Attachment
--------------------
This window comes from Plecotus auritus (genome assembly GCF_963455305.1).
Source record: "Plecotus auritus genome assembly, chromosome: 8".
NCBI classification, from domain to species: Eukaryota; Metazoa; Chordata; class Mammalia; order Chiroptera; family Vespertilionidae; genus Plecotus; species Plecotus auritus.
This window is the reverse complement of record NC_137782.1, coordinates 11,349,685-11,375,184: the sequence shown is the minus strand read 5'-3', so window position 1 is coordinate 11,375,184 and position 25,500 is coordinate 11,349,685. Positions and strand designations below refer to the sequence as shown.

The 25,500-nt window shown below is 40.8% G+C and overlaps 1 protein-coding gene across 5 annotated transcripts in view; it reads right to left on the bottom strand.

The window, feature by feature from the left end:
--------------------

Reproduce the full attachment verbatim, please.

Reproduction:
This window comes from Plecotus auritus (genome assembly GCF_963455305.1).
Source record: "Plecotus auritus genome assembly, chromosome: 8".
NCBI classification, from domain to species: Eukaryota; Metazoa; Chordata; class Mammalia; order Chiroptera; family Vespertilionidae; genus Plecotus; species Plecotus auritus.
This window is the reverse complement of record NC_137782.1, coordinates 11,349,685-11,375,184: the sequence shown is the minus strand read 5'-3', so window position 1 is coordinate 11,375,184 and position 25,500 is coordinate 11,349,685. Positions and strand designations below refer to the sequence as shown.

The 25,500-nt window shown below is 40.8% G+C and overlaps 1 protein-coding gene across 5 annotated transcripts in view; it reads right to left on the bottom strand.

The window, feature by feature from the left end: